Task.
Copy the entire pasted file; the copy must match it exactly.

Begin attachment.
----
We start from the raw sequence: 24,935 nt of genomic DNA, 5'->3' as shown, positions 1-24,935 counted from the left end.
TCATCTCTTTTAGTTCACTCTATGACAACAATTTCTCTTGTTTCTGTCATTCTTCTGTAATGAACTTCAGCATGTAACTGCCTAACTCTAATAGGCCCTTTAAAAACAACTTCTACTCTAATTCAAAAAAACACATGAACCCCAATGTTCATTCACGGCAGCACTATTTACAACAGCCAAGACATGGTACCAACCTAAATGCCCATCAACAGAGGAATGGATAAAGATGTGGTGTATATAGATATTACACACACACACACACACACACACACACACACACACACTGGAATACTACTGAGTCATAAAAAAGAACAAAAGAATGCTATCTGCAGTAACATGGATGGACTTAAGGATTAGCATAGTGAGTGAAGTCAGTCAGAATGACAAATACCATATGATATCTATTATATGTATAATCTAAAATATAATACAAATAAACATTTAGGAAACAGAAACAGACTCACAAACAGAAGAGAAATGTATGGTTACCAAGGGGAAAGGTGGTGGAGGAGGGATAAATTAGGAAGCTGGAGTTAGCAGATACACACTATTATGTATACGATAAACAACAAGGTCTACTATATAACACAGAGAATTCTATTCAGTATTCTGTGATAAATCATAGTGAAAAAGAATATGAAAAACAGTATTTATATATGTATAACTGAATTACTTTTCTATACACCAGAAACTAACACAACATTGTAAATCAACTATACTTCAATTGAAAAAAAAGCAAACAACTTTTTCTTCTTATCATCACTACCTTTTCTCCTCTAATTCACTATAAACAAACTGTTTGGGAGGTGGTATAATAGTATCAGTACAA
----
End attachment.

We start from the raw sequence: 24,935 nt of genomic DNA, 5'->3' as shown, positions 1-24,935 counted from the left end.
TCATCTCTTTTAGTTCACTCTATGACAACAATTTCTCTTGTTTCTGTCATTCTTCTGTAATGAACTTCAGCATGTAACTGCCTAACTCTAATAGGCCCTTTAAAAACAACTTCTACTCTAATTCAAAAAAACACATGAACCCCAATGTTCATTCACGGCAGCACTATTTACAACAGCCAAGACATGGTACCAACCTAAATGCCCATCAACAGAGGAATGGATAAAGATGTGGTGTATATAGATATTACACACACACACACACACACACACACACACACACACACTGGAATACTACTGAGTCATAAAAAAGAACAAAAGAATGCTATCTGCAGTAACATGGATGGACTTAAGGATTAGCATAGTGAGTGAAGTCAGTCAGAATGACAAATACCATATGATATCTATTATATGTATAATCTAAAATATAATACAAATAAACATTTAGGAAACAGAAACAGACTCACAAACAGAAGAGAAATGTATGGTTACCAAGGGGAAAGGTGGTGGAGGAGGGATAAATTAGGAAGCTGGAGTTAGCAGATACACACTATTATGTATACGATAAACAACAAGGTCTACTATATAACACAGAGAATTCTATTCAGTATTCTGTGATAAATCATAGTGAAAAAGAATATGAAAAACAGTATTTATATATGTATAACTGAATTACTTTTCTATACACCAGAAACTAACACAACATTGTAAATCAACTATACTTCAATTGAAAAAAAAGCAAACAACTTTTTCTTCTTATCATCACTACCTTTTCTCCTCTAATTCACTATAAACAAACTGTTTGGGAGGTGGTATAATAGTATCAGTACAA